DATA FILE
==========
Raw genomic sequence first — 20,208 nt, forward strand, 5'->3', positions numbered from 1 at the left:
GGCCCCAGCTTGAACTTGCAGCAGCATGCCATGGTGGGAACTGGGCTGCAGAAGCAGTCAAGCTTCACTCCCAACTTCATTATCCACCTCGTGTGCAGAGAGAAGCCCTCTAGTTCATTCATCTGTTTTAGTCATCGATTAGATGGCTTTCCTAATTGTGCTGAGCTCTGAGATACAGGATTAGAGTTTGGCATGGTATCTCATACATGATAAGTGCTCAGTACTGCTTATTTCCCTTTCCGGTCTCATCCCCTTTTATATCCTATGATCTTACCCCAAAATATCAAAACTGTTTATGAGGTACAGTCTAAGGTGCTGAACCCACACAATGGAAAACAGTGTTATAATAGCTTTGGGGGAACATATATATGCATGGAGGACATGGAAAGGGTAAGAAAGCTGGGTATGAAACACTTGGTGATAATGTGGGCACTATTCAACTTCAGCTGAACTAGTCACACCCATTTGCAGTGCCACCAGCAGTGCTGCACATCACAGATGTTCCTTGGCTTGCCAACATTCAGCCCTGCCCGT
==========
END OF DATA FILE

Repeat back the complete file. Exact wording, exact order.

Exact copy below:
Raw genomic sequence first — 20,208 nt, forward strand, 5'->3', positions numbered from 1 at the left:
GGCCCCAGCTTGAACTTGCAGCAGCATGCCATGGTGGGAACTGGGCTGCAGAAGCAGTCAAGCTTCACTCCCAACTTCATTATCCACCTCGTGTGCAGAGAGAAGCCCTCTAGTTCATTCATCTGTTTTAGTCATCGATTAGATGGCTTTCCTAATTGTGCTGAGCTCTGAGATACAGGATTAGAGTTTGGCATGGTATCTCATACATGATAAGTGCTCAGTACTGCTTATTTCCCTTTCCGGTCTCATCCCCTTTTATATCCTATGATCTTACCCCAAAATATCAAAACTGTTTATGAGGTACAGTCTAAGGTGCTGAACCCACACAATGGAAAACAGTGTTATAATAGCTTTGGGGGAACATATATATGCATGGAGGACATGGAAAGGGTAAGAAAGCTGGGTATGAAACACTTGGTGATAATGTGGGCACTATTCAACTTCAGCTGAACTAGTCACACCCATTTGCAGTGCCACCAGCAGTGCTGCACATCACAGATGTTCCTTGGCTTGCCAACATTCAGCCCTGCCCGT